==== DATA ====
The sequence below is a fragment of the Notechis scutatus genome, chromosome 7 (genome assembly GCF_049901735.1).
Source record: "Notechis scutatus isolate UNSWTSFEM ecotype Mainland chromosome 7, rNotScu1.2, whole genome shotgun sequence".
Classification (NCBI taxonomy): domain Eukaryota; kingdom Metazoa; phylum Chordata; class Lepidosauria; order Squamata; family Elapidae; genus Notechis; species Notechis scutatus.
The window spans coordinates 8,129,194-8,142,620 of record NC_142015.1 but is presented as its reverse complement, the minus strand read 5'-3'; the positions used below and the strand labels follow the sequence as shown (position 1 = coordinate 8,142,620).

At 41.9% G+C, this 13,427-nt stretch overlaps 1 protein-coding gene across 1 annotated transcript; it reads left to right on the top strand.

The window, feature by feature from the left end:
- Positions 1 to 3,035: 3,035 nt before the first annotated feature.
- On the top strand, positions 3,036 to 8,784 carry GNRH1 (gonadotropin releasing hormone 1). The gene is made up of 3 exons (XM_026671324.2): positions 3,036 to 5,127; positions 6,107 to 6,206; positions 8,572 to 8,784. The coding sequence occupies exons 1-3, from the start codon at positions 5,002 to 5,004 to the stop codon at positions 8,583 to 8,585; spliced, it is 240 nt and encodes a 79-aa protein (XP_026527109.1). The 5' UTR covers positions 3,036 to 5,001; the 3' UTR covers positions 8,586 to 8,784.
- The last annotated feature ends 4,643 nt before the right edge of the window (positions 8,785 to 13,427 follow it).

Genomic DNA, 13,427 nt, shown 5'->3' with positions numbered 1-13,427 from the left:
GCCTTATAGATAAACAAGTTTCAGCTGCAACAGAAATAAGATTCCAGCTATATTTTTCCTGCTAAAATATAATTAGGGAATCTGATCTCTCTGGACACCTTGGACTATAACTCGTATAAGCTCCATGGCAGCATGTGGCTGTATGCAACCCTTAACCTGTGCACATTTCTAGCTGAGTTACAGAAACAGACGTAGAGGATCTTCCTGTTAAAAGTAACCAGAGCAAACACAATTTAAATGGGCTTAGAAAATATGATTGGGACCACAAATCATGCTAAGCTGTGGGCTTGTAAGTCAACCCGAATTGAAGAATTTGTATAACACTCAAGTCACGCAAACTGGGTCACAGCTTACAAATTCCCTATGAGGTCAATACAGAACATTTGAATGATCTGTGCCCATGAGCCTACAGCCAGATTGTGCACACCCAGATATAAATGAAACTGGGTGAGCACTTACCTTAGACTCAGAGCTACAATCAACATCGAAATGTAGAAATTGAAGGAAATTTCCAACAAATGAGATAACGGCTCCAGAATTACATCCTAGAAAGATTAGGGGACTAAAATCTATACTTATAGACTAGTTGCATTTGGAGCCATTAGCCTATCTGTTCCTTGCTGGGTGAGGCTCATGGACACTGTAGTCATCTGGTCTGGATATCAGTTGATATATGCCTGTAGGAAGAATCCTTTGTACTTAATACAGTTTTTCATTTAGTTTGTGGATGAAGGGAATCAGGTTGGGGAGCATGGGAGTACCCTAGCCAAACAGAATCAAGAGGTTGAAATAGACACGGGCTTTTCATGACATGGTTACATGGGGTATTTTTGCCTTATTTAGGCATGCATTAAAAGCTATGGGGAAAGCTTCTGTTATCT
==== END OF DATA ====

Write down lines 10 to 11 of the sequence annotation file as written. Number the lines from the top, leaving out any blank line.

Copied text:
Genomic DNA, 13,427 nt, shown 5'->3' with positions numbered 1-13,427 from the left:
GCCTTATAGATAAACAAGTTTCAGCTGCAACAGAAATAAGATTCCAGCTATATTTTTCCTGCTAAAATATAATTAGGGAATCTGATCTCTCTGGACACCTTGGACTATAACTCGTATAAGCTCCATGGCAGCATGTGGCTGTATGCAACCCTTAACCTGTGCACATTTCTAGCTGAGTTACAGAAACAGACGTAGAGGATCTTCCTGTTAAAAGTAACCAGAGCAAACACAATTTAAATGGGCTTAGAAAATATGATTGGGACCACAAATCATGCTAAGCTGTGGGCTTGTAAGTCAACCCGAATTGAAGAATTTGTATAACACTCAAGTCACGCAAACTGGGTCACAGCTTACAAATTCCCTATGAGGTCAATACAGAACATTTGAATGATCTGTGCCCATGAGCCTACAGCCAGATTGTGCACACCCAGATATAAATGAAACTGGGTGAGCACTTACCTTAGACTCAGAGCTACAATCAACATCGAAATGTAGAAATTGAAGGAAATTTCCAACAAATGAGATAACGGCTCCAGAATTACATCCTAGAAAGATTAGGGGACTAAAATCTATACTTATAGACTAGTTGCATTTGGAGCCATTAGCCTATCTGTTCCTTGCTGGGTGAGGCTCATGGACACTGTAGTCATCTGGTCTGGATATCAGTTGATATATGCCTGTAGGAAGAATCCTTTGTACTTAATACAGTTTTTCATTTAGTTTGTGGATGAAGGGAATCAGGTTGGGGAGCATGGGAGTACCCTAGCCAAACAGAATCAAGAGGTTGAAATAGACACGGGCTTTTCATGACATGGTTACATGGGGTATTTTTGCCTTATTTAGGCATGCATTAAAAGCTATGGGGAAAGCTTCTGTTATCT